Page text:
Pricing assets with higher moments: Evidence from the Australian and us stock markets
This paper investigates the importance of higher moments of return distributions in capturing the variation of average stock returns for companies listed in the leading S&P US and Australian indices. We find that Australian stocks are more negatively skewed but less leptokurtic than US stocks. As a result, we find that co-skewness plays a more important role in explaining Australian returns while co-kurtosis is consistently influential for US stock returns. We postulate that the differences in results are related to the underlying firm characteristics of the companies in the two indices, where principally the Australian firms are noticeably smaller than their US counterparts and concentrated in a smaller number industry sectors. This implies that for many smaller exchanges around the world higher moment characteristics displayed by the US market may not be applicable. We also show our results are robust to partly explaining average stock returns in the presence of size, value, and momentum effects.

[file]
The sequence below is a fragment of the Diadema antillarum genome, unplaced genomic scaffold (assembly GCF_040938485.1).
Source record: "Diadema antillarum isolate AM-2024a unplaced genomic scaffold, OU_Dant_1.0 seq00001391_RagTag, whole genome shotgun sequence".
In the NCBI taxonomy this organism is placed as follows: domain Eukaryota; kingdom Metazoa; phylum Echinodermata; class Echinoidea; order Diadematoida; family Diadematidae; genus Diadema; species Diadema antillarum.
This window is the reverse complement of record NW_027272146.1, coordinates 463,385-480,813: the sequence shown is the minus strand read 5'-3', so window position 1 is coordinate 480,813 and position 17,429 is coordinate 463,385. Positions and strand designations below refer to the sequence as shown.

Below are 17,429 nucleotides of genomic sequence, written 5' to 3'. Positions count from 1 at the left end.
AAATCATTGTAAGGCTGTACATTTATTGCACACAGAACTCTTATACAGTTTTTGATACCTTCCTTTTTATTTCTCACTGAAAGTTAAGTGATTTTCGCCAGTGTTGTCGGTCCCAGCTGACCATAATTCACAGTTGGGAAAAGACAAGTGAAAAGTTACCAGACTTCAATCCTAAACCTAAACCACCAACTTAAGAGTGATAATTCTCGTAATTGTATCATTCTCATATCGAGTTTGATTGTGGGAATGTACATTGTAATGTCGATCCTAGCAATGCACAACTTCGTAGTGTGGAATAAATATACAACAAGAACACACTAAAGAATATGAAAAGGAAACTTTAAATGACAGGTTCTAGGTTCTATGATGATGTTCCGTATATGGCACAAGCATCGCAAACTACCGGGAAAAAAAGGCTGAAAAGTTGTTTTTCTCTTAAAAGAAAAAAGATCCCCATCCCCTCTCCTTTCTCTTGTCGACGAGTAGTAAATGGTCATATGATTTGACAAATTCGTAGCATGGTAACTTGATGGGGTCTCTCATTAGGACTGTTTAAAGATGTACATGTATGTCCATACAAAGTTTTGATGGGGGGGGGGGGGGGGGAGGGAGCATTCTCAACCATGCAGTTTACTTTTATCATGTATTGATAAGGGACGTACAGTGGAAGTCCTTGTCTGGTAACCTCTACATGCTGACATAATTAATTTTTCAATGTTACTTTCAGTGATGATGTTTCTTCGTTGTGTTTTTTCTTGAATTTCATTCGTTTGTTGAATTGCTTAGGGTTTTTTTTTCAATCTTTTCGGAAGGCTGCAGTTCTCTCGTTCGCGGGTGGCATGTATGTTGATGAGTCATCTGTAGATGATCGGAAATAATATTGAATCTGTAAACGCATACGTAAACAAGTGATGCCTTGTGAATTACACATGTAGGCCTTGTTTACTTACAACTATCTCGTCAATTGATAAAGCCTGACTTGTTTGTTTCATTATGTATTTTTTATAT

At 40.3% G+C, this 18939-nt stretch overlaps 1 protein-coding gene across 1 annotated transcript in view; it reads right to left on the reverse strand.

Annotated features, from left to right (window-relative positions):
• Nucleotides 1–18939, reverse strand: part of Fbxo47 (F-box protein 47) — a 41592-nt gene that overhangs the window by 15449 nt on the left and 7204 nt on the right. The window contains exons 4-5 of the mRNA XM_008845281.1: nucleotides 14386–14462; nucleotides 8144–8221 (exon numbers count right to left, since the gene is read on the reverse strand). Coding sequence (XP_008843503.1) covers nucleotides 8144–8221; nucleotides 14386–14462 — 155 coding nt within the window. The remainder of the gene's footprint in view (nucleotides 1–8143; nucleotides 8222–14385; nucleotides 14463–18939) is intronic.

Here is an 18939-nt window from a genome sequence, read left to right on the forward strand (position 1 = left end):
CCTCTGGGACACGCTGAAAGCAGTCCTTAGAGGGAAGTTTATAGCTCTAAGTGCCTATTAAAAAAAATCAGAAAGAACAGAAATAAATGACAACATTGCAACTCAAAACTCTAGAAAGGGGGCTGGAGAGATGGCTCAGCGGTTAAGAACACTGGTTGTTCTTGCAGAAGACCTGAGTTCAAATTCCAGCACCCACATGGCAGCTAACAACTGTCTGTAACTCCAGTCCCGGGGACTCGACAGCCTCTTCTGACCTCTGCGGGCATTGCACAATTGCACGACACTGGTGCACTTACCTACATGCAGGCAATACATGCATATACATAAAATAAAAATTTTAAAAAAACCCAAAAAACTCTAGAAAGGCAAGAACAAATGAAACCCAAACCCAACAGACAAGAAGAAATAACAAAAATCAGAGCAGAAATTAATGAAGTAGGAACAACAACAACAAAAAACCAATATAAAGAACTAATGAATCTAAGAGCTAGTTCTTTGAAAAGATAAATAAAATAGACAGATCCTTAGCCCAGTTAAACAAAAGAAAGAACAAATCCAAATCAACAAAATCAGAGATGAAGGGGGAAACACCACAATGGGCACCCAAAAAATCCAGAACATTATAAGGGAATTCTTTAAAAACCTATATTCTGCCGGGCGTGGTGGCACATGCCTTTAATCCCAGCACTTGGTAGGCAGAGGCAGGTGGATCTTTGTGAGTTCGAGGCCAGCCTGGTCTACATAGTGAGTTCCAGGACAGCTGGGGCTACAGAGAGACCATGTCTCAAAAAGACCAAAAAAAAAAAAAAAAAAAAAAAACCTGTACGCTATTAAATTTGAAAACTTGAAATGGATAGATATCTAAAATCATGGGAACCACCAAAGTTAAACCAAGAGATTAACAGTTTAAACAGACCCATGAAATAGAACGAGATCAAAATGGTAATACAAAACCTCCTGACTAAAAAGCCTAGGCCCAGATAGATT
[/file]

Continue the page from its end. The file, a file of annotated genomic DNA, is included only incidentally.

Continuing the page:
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Volume (Year): 20 (2010)
Issue (Month): 1 (February)
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